BRIEF SUMMARY OF THE INVENTION

According to one aspect of the invention, a sailing boat is provided, having a hull, a mast, at least one detector, and an output device. The hull has a mast step. The mast extends upward from the mast step and has a lower end resting in a sailing position on the mast step. The detector detects a variable, indicative of a force exercised by the mast onto the mast step while resting in the sailing position. The output device is connected to the detector, and provides a reading indicative of the variable.

Preferably, no lifting jack is used to keep the mast in the sailing position.

The detector may detect strain deformation. The detector may, for example, include at least one strain gauge or a piezoelectric crystal.

The sailing boat may, for example, include at least a first lift plate. The detector may be secured to the lift plate. The lift plate may be removably located between an upper surface of the mast step and a lower surface of the mast, together with the detector and, after lifting up the mast relative to the mast step, be removable together with the detector from between the upper surface of the mast step and the lower surface of the mast.

The sailing boat may further include a load cell body, wherein the detector is secured to the load cell body, to jointly form a load cell. The load cell body may be mounted to the lift plate, and the detectors may detect strain deformation of a portion of the load cell body.

The load cell body may have a button portion standing proud of a surface of the lift plate, and the detector may detect depression of the button portion toward the lift plate.

The sailing boat may further include a second lift plate having a surface against which the button rests.

The sailing boat may further include a plurality of load cells around the mast.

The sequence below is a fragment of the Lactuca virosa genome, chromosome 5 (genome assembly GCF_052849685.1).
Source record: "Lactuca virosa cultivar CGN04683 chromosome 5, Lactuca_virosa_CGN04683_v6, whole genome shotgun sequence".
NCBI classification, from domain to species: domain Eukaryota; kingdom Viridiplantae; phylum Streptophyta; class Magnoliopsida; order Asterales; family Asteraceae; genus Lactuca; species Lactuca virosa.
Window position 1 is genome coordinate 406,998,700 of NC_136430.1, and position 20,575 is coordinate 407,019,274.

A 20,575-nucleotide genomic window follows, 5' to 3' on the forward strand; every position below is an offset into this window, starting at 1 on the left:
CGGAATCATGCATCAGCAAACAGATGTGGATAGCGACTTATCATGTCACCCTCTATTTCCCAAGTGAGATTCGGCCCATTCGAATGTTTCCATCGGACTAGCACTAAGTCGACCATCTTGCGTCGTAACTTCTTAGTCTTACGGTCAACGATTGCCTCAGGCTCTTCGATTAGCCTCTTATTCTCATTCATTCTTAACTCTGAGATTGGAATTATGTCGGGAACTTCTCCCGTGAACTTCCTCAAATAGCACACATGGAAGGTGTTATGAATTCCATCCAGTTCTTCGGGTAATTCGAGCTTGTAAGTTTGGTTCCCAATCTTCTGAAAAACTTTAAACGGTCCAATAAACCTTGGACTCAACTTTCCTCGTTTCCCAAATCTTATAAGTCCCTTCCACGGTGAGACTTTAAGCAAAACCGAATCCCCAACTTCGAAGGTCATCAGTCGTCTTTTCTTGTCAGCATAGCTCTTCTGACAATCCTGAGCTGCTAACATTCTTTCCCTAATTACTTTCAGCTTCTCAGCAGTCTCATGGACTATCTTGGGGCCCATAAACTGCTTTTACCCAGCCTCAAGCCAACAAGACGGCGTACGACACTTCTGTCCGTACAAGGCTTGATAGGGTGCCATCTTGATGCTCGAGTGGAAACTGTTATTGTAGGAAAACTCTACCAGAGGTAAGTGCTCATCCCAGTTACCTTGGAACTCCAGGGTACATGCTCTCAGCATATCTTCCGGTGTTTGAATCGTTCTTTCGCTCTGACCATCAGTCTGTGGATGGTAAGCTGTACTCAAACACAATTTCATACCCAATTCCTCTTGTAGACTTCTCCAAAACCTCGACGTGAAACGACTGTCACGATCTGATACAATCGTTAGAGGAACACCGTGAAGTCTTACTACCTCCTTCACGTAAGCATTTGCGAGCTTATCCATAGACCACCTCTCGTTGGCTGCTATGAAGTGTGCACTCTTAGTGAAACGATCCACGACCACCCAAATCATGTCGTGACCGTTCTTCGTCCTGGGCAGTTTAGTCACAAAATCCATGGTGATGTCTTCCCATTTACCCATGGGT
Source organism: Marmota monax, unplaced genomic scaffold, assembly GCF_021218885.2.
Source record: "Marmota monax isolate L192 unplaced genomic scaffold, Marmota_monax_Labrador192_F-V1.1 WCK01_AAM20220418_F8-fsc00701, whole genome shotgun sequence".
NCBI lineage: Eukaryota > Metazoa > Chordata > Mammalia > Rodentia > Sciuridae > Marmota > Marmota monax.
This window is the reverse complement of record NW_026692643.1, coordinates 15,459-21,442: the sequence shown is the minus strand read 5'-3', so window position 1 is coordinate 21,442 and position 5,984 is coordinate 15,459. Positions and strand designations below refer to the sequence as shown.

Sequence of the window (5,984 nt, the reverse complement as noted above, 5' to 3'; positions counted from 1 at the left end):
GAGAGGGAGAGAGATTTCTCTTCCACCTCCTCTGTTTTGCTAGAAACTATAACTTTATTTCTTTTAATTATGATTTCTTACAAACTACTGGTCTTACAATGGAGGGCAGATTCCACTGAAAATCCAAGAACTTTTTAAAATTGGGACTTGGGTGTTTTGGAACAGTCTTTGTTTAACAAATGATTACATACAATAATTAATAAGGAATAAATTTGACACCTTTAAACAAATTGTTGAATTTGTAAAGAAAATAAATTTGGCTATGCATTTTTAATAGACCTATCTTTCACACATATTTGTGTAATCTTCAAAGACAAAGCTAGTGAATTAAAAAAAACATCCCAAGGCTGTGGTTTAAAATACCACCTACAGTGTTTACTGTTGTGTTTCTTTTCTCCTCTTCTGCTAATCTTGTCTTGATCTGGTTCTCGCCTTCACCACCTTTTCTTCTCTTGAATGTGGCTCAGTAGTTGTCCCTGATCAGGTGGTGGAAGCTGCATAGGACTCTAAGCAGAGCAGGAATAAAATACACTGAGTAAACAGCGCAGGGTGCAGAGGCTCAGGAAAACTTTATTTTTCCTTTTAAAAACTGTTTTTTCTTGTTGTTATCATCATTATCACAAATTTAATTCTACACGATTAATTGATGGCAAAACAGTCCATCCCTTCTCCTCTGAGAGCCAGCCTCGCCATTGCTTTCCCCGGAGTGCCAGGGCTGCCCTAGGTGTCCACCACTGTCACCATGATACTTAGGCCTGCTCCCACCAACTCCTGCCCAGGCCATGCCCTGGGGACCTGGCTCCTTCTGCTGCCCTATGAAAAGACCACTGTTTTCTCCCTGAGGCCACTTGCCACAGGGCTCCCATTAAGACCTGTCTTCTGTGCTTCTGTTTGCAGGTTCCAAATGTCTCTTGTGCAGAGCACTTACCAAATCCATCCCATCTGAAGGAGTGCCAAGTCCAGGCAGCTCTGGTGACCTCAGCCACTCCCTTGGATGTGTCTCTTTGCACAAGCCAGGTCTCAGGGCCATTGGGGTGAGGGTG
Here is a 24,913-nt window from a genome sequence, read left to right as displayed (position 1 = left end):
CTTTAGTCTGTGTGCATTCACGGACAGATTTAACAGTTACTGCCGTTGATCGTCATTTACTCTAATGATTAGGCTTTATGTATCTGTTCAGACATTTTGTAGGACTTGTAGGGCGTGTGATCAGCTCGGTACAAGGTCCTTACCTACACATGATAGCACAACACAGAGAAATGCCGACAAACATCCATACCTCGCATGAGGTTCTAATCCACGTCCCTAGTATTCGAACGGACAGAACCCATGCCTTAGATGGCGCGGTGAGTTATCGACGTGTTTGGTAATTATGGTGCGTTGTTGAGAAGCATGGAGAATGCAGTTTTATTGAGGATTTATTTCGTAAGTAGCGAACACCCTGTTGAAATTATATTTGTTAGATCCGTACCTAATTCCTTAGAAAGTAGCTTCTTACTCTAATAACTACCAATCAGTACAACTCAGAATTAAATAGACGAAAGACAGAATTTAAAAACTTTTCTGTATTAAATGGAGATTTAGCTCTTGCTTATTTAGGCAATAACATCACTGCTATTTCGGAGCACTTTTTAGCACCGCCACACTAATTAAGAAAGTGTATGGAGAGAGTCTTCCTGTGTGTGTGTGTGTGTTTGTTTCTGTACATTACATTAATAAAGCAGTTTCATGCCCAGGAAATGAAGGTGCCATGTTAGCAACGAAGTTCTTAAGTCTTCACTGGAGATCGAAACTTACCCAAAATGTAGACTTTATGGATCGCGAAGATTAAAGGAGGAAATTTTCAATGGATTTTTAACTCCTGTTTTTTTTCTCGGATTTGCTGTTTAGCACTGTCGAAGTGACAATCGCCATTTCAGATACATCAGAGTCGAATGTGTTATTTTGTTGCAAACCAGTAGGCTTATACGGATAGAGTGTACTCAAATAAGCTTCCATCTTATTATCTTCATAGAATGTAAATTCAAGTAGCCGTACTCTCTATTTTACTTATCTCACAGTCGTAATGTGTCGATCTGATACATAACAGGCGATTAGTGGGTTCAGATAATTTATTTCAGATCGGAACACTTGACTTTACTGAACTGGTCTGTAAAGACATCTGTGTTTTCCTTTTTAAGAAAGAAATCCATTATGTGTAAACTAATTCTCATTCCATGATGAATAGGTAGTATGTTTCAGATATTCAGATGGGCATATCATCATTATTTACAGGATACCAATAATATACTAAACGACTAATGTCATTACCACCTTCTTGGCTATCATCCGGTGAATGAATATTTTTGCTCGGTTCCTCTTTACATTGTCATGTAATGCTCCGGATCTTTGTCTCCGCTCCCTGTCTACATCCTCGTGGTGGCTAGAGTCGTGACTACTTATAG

The sailing boat may further include a plurality of detectors around the mast.

The output device may be mounted to the plate, and a change in the force exercised by the mast causing a direct change in the force displayed on the output device.

The reading provided by the output device is preferably force.

The sailing boat may further include rigging connected between an upper portion of the mast and the hull. The rigging may include a forestay, one or more backstays, and/or shrouds. The forestay may be connected between an upper portion of the mast and a front portion of the hull, and the backstay may be connected between the upper portion of the mast and a rear of the hull, the forestay and the backstay both being under tension to at least partially contribute to the force. The rigging may thus be adjustable to change the force.

According to another aspect of the invention, a combination lift and force detection plate is provided, including a lift plate and detector. The lift plate is insertable between a mast step of a hull and a mast of a sailing ship. The detector may be mounted to the lift plate, to be insertable with the lift plate between and to be removable with the lift plate from between the mast step and the mast. The detector may detect a force exercised by the mast thereon, and provide an output of the force.

The lift plate may have a slot which moves over a post that aligns the mast. The combination may further include a plurality of load cells around the mast.